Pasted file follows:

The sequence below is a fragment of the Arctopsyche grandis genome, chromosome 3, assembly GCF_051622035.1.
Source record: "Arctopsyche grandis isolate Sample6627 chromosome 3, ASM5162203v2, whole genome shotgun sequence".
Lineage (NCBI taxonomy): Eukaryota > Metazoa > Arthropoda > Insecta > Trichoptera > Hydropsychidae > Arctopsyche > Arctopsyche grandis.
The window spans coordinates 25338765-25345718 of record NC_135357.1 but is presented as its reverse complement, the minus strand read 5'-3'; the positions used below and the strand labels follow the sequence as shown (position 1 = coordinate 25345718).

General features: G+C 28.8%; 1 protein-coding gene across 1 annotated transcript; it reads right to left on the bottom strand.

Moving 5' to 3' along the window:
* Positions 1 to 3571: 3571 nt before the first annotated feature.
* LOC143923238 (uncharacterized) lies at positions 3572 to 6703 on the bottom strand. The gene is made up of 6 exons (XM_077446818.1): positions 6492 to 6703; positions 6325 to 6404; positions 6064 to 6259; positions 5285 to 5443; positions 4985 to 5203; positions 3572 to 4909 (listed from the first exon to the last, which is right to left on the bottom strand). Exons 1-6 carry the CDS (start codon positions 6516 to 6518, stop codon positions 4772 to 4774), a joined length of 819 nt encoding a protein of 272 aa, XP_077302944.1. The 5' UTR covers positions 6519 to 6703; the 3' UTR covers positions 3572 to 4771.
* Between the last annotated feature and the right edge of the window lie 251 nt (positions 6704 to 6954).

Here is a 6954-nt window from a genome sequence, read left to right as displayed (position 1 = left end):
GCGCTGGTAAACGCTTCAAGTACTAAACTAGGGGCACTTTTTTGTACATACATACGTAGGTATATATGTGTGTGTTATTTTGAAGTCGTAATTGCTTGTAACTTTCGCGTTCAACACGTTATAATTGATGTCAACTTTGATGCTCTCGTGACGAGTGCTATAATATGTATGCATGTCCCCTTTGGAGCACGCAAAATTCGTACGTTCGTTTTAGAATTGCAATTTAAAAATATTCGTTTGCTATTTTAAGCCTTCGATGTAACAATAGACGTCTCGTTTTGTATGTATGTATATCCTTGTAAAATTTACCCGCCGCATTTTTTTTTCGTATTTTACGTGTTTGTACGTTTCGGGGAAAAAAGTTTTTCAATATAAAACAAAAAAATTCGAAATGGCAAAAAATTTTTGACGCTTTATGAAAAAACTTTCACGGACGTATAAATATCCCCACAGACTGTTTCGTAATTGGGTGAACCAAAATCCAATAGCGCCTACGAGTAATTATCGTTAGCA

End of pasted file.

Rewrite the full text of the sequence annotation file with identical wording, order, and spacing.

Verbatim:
The sequence below is a fragment of the Arctopsyche grandis genome, chromosome 3, assembly GCF_051622035.1.
Source record: "Arctopsyche grandis isolate Sample6627 chromosome 3, ASM5162203v2, whole genome shotgun sequence".
Lineage (NCBI taxonomy): Eukaryota > Metazoa > Arthropoda > Insecta > Trichoptera > Hydropsychidae > Arctopsyche > Arctopsyche grandis.
The window spans coordinates 25338765-25345718 of record NC_135357.1 but is presented as its reverse complement, the minus strand read 5'-3'; the positions used below and the strand labels follow the sequence as shown (position 1 = coordinate 25345718).

General features: G+C 28.8%; 1 protein-coding gene across 1 annotated transcript; it reads right to left on the bottom strand.

Moving 5' to 3' along the window:
* Positions 1 to 3571: 3571 nt before the first annotated feature.
* LOC143923238 (uncharacterized) lies at positions 3572 to 6703 on the bottom strand. The gene is made up of 6 exons (XM_077446818.1): positions 6492 to 6703; positions 6325 to 6404; positions 6064 to 6259; positions 5285 to 5443; positions 4985 to 5203; positions 3572 to 4909 (listed from the first exon to the last, which is right to left on the bottom strand). Exons 1-6 carry the CDS (start codon positions 6516 to 6518, stop codon positions 4772 to 4774), a joined length of 819 nt encoding a protein of 272 aa, XP_077302944.1. The 5' UTR covers positions 6519 to 6703; the 3' UTR covers positions 3572 to 4771.
* Between the last annotated feature and the right edge of the window lie 251 nt (positions 6704 to 6954).

Here is a 6954-nt window from a genome sequence, read left to right as displayed (position 1 = left end):
GCGCTGGTAAACGCTTCAAGTACTAAACTAGGGGCACTTTTTTGTACATACATACGTAGGTATATATGTGTGTGTTATTTTGAAGTCGTAATTGCTTGTAACTTTCGCGTTCAACACGTTATAATTGATGTCAACTTTGATGCTCTCGTGACGAGTGCTATAATATGTATGCATGTCCCCTTTGGAGCACGCAAAATTCGTACGTTCGTTTTAGAATTGCAATTTAAAAATATTCGTTTGCTATTTTAAGCCTTCGATGTAACAATAGACGTCTCGTTTTGTATGTATGTATATCCTTGTAAAATTTACCCGCCGCATTTTTTTTTCGTATTTTACGTGTTTGTACGTTTCGGGGAAAAAAGTTTTTCAATATAAAACAAAAAAATTCGAAATGGCAAAAAATTTTTGACGCTTTATGAAAAAACTTTCACGGACGTATAAATATCCCCACAGACTGTTTCGTAATTGGGTGAACCAAAATCCAATAGCGCCTACGAGTAATTATCGTTAGCA